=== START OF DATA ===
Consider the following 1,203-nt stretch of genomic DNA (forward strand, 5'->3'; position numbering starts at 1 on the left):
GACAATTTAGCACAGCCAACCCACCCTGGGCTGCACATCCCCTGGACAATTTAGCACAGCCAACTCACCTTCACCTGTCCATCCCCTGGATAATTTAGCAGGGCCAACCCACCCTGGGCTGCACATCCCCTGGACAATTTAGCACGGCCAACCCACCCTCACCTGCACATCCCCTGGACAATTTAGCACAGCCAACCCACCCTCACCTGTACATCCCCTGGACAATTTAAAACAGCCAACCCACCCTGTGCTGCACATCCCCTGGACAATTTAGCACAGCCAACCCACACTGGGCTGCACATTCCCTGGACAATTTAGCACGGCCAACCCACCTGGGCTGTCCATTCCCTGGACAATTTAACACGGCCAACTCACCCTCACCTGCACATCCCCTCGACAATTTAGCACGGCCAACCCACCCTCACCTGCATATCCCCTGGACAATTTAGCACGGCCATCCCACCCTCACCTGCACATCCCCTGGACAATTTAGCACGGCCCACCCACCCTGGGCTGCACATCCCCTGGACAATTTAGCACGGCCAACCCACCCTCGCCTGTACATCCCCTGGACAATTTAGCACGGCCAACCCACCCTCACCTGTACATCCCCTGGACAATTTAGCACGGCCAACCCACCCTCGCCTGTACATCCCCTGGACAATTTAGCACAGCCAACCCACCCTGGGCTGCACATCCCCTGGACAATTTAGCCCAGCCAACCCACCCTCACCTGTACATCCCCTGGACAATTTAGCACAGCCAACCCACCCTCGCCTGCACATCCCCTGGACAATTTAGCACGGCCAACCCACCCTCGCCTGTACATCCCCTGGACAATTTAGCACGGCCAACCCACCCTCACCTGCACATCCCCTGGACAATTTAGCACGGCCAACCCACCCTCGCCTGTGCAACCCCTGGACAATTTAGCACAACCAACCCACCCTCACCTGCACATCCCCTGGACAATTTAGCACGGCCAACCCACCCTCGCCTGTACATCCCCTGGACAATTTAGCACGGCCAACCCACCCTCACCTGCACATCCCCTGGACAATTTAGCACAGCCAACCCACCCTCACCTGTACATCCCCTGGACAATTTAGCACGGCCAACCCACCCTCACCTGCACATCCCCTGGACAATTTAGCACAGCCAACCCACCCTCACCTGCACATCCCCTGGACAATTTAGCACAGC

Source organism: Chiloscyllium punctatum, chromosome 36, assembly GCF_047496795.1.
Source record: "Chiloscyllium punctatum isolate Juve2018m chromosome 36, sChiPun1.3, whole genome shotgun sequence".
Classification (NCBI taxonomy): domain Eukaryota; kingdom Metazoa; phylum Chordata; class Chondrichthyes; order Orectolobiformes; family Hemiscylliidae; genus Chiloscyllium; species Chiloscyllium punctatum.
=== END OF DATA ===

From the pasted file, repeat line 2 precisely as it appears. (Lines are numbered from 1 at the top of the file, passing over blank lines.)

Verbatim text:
GACAATTTAGCACAGCCAACCCACCCTGGGCTGCACATCCCCTGGACAATTTAGCACAGCCAACTCACCTTCACCTGTCCATCCCCTGGATAATTTAGCAGGGCCAACCCACCCTGGGCTGCACATCCCCTGGACAATTTAGCACGGCCAACCCACCCTCACCTGCACATCCCCTGGACAATTTAGCACAGCCAACCCACCCTCACCTGTACATCCCCTGGACAATTTAAAACAGCCAACCCACCCTGTGCTGCACATCCCCTGGACAATTTAGCACAGCCAACCCACACTGGGCTGCACATTCCCTGGACAATTTAGCACGGCCAACCCACCTGGGCTGTCCATTCCCTGGACAATTTAACACGGCCAACTCACCCTCACCTGCACATCCCCTCGACAATTTAGCACGGCCAACCCACCCTCACCTGCATATCCCCTGGACAATTTAGCACGGCCATCCCACCCTCACCTGCACATCCCCTGGACAATTTAGCACGGCCCACCCACCCTGGGCTGCACATCCCCTGGACAATTTAGCACGGCCAACCCACCCTCGCCTGTACATCCCCTGGACAATTTAGCACGGCCAACCCACCCTCACCTGTACATCCCCTGGACAATTTAGCACGGCCAACCCACCCTCGCCTGTACATCCCCTGGACAATTTAGCACAGCCAACCCACCCTGGGCTGCACATCCCCTGGACAATTTAGCCCAGCCAACCCACCCTCACCTGTACATCCCCTGGACAATTTAGCACAGCCAACCCACCCTCGCCTGCACATCCCCTGGACAATTTAGCACGGCCAACCCACCCTCGCCTGTACATCCCCTGGACAATTTAGCACGGCCAACCCACCCTCACCTGCACATCCCCTGGACAATTTAGCACGGCCAACCCACCCTCGCCTGTGCAACCCCTGGACAATTTAGCACAACCAACCCACCCTCACCTGCACATCCCCTGGACAATTTAGCACGGCCAACCCACCCTCGCCTGTACATCCCCTGGACAATTTAGCACGGCCAACCCACCCTCACCTGCACATCCCCTGGACAATTTAGCACAGCCAACCCACCCTCACCTGTACATCCCCTGGACAATTTAGCACGGCCAACCCACCCTCACCTGCACATCCCCTGGACAATTTAGCACAGCCAACCCACCCTCACCTGCACATCCCCTGGACAATTTAGCACAGC